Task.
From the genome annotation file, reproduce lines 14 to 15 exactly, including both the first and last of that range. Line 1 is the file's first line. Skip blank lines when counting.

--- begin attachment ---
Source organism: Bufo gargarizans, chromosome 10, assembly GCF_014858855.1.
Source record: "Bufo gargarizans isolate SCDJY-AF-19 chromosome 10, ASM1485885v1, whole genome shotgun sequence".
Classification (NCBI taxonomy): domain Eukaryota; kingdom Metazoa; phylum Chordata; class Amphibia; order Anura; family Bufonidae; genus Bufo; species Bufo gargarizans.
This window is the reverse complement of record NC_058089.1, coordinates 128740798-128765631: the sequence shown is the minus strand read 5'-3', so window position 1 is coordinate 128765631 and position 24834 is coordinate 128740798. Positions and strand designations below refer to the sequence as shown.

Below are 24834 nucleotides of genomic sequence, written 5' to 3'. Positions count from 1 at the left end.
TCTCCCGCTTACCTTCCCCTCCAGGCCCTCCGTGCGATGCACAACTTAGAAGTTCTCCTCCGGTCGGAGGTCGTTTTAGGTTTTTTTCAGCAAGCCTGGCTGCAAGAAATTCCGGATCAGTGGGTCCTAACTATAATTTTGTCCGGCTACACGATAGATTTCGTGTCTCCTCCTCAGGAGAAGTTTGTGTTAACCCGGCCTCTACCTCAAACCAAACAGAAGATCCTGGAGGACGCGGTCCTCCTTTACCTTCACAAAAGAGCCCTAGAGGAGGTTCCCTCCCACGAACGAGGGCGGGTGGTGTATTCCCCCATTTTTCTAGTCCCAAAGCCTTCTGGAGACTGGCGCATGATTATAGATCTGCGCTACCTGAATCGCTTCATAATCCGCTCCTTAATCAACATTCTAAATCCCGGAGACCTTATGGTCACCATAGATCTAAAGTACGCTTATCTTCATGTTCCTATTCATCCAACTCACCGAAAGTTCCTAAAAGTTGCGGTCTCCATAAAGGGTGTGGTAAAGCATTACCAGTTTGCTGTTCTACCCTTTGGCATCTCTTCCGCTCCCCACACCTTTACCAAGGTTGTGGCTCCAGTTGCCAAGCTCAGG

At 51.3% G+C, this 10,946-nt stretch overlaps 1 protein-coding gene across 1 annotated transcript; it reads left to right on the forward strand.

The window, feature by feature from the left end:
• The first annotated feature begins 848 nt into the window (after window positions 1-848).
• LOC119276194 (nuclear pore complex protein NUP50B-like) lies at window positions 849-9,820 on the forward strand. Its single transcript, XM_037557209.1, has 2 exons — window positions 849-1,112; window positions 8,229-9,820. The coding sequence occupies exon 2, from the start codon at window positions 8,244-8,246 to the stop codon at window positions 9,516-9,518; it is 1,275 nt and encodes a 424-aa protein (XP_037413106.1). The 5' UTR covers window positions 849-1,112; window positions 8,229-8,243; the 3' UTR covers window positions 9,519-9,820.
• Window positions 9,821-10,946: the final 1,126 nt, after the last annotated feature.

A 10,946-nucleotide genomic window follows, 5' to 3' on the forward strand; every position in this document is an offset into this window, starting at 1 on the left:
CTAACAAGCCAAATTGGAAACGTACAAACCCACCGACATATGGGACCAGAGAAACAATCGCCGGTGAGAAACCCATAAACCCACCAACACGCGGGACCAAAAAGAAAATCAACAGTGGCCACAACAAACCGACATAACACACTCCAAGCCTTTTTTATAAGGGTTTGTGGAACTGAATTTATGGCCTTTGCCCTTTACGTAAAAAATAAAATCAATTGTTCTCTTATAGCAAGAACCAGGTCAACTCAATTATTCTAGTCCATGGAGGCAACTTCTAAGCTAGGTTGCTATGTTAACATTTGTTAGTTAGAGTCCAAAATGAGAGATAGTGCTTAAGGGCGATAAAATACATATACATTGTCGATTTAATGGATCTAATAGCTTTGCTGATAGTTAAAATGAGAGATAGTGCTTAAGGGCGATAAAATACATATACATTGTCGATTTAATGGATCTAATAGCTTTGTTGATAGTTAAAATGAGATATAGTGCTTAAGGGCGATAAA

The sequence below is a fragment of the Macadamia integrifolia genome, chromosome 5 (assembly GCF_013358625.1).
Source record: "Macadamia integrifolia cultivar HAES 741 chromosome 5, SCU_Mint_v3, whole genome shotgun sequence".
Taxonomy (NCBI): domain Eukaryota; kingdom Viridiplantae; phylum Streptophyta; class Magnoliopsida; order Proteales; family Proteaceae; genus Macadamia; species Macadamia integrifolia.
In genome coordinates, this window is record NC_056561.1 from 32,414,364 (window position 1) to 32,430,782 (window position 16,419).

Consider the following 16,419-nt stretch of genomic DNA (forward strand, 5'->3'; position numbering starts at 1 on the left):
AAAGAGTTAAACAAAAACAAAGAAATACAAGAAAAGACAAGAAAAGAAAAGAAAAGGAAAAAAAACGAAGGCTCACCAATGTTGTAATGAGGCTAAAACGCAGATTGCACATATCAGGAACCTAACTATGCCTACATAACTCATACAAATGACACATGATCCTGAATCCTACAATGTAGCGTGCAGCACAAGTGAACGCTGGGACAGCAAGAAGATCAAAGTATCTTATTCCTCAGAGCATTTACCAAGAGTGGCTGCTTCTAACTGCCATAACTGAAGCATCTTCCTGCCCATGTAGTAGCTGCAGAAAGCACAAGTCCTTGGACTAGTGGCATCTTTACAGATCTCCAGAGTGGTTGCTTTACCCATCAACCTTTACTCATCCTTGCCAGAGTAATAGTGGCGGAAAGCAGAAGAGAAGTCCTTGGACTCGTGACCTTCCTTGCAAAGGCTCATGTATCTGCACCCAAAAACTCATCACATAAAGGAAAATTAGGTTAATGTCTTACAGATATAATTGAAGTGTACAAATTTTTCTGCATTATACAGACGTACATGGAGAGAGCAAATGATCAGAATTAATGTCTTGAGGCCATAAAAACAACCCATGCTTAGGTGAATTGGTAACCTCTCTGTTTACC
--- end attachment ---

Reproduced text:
The sequence below is a fragment of the Macadamia integrifolia genome, chromosome 5 (assembly GCF_013358625.1).
Source record: "Macadamia integrifolia cultivar HAES 741 chromosome 5, SCU_Mint_v3, whole genome shotgun sequence".